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Why It’s Time to Move Beyond Plastic — And 8 Ways You Can Help Solve The Plastic Problem

plastictrash 8 Ways You Can Help Solve The Plastic Problem

It seems like plastic is almost everywhere. But it turns out to be hazardous to your health and your planet. Get the facts, and find out how you can take action to solve the plastic problem and cut back on your use of single-use plastics.

From bags to food containers to car parts, plastic is a significant part of our day-to-day lives. Global production of plastic has been nearly doubling every decade. But experts are becoming increasingly concerned about the impact of plastic on the environment — and on human health.

How harmful is plastic? And what about plastic bans? Do they work? Or are there better ways to tackle plastic pollution?

And what can you do as an individual to protect yourself from harm and to help solve the plastic problem?

What Is Plastic?

There are seven main types of plastic, each used for different purposes. They’re labeled with numbered codes, helping you determine which kind of plastic you’re dealing with and if you can recycle it.

Though the first plastics were once natural products (used as far back as 3,500 years ago), almost all plastics today are man-made and derived from fossil fuels, including crude oil and natural gas.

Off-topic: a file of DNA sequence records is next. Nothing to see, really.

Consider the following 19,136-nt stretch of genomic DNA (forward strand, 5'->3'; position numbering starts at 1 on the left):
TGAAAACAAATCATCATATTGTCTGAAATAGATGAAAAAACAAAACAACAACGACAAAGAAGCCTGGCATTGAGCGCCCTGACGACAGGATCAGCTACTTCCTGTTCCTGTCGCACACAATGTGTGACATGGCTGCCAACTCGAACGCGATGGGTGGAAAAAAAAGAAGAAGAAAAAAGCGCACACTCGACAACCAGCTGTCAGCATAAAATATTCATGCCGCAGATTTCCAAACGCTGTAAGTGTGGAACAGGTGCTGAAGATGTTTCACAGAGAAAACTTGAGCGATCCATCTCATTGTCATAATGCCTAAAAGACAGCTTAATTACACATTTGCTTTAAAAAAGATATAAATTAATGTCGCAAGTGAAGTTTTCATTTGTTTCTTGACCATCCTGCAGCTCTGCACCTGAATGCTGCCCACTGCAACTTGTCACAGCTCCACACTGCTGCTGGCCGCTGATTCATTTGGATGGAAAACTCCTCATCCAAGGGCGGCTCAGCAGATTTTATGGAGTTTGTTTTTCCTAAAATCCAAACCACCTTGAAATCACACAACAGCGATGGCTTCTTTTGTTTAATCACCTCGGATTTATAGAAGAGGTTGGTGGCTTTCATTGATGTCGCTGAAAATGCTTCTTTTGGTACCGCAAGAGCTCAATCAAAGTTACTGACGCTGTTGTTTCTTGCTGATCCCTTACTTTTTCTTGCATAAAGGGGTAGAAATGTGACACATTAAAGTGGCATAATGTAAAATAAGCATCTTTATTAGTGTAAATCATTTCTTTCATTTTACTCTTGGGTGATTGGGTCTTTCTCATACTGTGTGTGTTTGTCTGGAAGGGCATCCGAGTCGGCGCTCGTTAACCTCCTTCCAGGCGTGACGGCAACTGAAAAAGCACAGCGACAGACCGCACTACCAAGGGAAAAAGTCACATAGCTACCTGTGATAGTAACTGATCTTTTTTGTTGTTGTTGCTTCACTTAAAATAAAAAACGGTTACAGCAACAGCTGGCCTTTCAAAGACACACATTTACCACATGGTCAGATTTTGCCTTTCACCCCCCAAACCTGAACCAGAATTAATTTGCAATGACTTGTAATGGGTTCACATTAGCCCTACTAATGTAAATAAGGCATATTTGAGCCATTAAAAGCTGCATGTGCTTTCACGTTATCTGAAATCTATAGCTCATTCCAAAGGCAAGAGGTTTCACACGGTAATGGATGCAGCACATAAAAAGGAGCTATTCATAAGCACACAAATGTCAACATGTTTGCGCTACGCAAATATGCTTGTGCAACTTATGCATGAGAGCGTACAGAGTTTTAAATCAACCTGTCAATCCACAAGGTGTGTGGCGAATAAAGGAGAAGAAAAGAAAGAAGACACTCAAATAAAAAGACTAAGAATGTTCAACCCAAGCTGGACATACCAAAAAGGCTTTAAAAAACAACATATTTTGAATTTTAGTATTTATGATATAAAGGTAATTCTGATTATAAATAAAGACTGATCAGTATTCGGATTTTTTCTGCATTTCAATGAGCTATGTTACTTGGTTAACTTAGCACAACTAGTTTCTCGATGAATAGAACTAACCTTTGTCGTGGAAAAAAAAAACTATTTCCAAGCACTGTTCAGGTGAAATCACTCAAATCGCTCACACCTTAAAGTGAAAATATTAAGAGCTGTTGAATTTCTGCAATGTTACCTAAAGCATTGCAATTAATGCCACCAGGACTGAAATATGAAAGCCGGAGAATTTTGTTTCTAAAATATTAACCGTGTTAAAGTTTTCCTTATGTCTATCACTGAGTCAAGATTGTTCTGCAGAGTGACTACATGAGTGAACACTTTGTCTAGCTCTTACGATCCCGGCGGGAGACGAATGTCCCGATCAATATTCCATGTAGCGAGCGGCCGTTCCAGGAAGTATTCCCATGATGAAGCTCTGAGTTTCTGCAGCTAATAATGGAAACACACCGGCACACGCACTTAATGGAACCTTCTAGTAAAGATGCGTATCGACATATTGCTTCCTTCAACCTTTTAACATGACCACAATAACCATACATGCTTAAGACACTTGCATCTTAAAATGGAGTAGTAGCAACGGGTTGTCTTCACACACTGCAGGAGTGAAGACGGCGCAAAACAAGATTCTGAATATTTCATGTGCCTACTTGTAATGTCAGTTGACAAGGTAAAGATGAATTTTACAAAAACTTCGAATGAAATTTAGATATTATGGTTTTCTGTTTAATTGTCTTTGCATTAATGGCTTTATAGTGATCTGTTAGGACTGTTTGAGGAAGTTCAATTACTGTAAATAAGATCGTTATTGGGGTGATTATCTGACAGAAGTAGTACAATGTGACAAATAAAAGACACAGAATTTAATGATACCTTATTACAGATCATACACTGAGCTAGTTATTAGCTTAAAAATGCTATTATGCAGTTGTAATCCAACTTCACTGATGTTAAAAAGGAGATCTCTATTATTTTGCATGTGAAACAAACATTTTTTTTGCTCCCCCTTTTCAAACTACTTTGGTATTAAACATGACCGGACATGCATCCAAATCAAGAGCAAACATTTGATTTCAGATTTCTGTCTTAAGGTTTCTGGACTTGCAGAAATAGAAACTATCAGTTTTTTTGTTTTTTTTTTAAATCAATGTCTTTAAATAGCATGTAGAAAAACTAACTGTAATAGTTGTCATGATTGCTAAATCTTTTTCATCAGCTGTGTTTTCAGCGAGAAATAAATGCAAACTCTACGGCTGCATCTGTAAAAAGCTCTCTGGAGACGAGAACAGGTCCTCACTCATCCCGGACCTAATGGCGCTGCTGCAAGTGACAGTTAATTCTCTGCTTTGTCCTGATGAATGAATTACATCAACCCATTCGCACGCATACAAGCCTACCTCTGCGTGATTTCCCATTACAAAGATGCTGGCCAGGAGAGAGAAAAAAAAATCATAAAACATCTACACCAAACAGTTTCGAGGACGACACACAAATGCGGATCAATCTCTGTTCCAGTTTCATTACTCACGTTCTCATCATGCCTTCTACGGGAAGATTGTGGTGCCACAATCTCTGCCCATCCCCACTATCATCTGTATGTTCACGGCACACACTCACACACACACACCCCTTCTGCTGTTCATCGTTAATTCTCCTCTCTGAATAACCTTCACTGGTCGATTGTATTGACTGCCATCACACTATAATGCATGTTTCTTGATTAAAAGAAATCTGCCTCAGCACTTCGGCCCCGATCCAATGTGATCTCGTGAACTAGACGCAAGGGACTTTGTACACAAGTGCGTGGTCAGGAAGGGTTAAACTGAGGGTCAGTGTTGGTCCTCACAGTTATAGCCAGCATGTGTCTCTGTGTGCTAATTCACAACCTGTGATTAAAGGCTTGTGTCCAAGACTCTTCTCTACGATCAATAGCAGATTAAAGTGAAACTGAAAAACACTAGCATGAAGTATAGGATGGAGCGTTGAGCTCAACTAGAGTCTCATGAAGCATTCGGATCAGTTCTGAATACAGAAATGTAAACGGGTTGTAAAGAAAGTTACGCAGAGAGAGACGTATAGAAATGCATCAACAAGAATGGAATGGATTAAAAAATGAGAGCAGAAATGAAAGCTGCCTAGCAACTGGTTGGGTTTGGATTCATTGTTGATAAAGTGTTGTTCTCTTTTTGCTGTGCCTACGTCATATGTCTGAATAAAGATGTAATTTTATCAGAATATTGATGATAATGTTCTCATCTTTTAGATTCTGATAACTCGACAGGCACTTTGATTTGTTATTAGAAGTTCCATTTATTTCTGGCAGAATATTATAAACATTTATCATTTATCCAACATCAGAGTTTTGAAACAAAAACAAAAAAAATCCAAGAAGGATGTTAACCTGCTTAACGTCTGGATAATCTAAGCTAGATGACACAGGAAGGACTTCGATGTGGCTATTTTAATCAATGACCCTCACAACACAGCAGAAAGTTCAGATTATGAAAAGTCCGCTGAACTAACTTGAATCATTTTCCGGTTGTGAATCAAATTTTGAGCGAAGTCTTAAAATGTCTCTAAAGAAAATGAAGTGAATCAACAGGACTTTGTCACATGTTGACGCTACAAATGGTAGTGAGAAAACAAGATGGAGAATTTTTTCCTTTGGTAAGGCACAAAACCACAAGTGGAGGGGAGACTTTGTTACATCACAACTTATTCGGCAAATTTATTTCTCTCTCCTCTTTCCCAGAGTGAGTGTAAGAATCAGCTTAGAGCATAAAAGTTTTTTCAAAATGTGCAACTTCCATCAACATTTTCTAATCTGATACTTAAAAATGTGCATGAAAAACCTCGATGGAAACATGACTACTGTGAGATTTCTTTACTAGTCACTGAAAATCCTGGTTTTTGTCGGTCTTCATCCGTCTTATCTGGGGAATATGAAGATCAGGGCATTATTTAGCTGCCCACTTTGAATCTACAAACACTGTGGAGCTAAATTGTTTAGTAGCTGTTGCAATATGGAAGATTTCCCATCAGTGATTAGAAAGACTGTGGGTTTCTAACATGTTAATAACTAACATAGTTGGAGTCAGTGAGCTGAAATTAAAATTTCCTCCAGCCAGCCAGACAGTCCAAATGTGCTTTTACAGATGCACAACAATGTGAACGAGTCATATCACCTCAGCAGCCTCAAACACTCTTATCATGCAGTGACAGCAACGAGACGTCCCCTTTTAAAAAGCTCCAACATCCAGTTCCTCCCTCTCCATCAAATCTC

Scientists have also created new forms of plastics made from renewable materials — known as biopolymers or bioplastics.

Bioplastics: Plastics Made from Plants and Other Natural Materials

Bioplastics are made from natural sources, including vegetable fats/oils, corn starch, straw, wood chips, and even food waste.

While bioplastics are typically considered more environmentally-friendly than traditional plastics, they aren’t a catch-all solution. Many still end up in landfills, and as more come on the market, there are issues with land use, proper disposal, and toxicity.

Researchers are currently working on bioplastics that are compostable, degradable in water (should they end up in the ocean), and non-toxic. Though promising solutions are in development (such as bioplastic straws made from avocado and bioplastic coffee cups made from potato starch, corn starch, and cellulose — the main component of plant cell walls), they aren’t yet widely available.


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